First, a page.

Thousands Of DNA Cases Backlogged At FBI Lab
The Federal Bureau of Investigation’s laboratory has more than 3200 forensic DNA cases in its backlog, according to a report released Monday by the U.S. Justice Department’s Office of the Inspector General (OIG).
“Our review determined that as of March 2010, the FBI Laboratory had a backlog of 3,211 forensic DNA cases. Given the FBI Laboratory’s current rate of work, no new staff, and without any new cases, it would take the FBI Laboratory about 2 years to eliminate its existing forensic DNA case backlog,” read the report.
The backlogged cases involve analysis of DNA evidence collected from crime scenes and victims, typically from items such as clothing, drinking glasses and envelopes. Having a large backlog of such cases can possibly prevent the timely arrest of suspects, extend the incarceration of innocent people who could be exonerated by DNA evidence, and exacerbate the hardship of loved ones of missing persons awaiting positive identification of remains.
The backlog has grown sharply over the past year, which can sometimes delay legal proceedings that must await DNA analysis results, the department’s OIG report said.
Of the 3200 cases in the FBI’s backlog, more than 2,700 are in the lab unit that analyzes biological fluid stains such as blood and semen, said the report. Approximately 500 cases are in the unit that examines evidence such as bones, hair and teeth.
Depending on the type of evidence involved, the FBI’s lab analysis can take between 150 days to more than 600 days to complete, the report said.
The OIG cited a variety of measures that the FBI has enacted to shrink its laboratory backlog and minimize bottlenecks.
For instance, the federal law enforcement agency is in the process of hiring an additional 17 forensic examiners. However, it could take as long as a year and a half before the new staff is fully operational.
The FBI’s case backlog has been a problem for years, as the agency works toward developing an electronic evidence tracking system, the report said.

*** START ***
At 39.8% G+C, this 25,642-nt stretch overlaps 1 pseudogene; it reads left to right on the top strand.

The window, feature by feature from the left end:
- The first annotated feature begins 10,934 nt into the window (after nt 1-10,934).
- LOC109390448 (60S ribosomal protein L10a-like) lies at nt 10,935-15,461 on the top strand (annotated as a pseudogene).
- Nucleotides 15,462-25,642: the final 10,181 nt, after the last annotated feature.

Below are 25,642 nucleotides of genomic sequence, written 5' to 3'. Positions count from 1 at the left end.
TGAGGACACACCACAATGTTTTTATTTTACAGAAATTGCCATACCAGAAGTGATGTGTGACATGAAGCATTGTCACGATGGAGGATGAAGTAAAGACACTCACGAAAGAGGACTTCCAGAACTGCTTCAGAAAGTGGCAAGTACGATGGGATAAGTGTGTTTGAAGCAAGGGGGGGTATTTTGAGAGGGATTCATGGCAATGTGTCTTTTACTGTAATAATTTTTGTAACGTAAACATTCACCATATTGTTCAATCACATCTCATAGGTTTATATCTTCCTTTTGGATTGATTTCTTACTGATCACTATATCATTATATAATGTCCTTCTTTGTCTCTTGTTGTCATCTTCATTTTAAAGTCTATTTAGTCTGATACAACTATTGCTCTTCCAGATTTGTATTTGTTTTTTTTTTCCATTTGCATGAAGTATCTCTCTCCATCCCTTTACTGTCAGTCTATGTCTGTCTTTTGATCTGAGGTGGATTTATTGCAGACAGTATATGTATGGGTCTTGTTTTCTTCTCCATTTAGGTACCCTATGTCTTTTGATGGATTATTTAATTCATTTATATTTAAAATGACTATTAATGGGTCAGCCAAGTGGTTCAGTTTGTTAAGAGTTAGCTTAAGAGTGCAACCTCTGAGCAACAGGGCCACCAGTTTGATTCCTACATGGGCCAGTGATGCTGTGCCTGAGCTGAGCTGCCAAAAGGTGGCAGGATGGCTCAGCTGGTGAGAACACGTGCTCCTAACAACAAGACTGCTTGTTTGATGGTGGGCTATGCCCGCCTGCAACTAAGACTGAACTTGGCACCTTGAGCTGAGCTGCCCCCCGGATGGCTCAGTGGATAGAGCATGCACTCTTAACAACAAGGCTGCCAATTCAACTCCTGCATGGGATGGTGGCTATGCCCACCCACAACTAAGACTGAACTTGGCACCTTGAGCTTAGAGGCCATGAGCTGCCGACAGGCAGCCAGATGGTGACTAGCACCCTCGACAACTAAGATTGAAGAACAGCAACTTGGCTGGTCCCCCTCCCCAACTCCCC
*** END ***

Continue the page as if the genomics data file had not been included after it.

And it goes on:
The FBI released a formal response to the OIG’s report on Monday.
“We are pleased the Report acknowledges the FBI’s work on the offender backlog. The FBI has in seven months dramatically reduced the offender backlog from its December 2009 peak of 312,000 samples to a current backlog of approximately 102,000 samples,” the agency said in a statement.
“We are on track to eliminate the remaining backlog entirely by September of this year. The FBI shifted vital Laboratory resources from casework to address the massive growth of offender samples following legislative changes in 2001, 2004, and 2005.”
“Although resources have not kept pace with the casework demands, we have pursued other strategies to address this issue. We are making progress on the backlog: over the last five months, the backlog of nuclear DNA cases has dropped. The FBI Laboratory has made great strides toward eliminating the offender backlog and we intend to apply the same knowledge and experience to the successful elimination of the forensic DNA case backlog,” read the statement.
“Based upon a review of the Report, the FBI concurs with the five interim recommendations directed to the FBI.”
The agency “remains fully committed to the elimination of its DNA backlogs and will continue to strive to improve its timely support to the law enforcement and intelligence communities while maintaining the highest standards of quality.”
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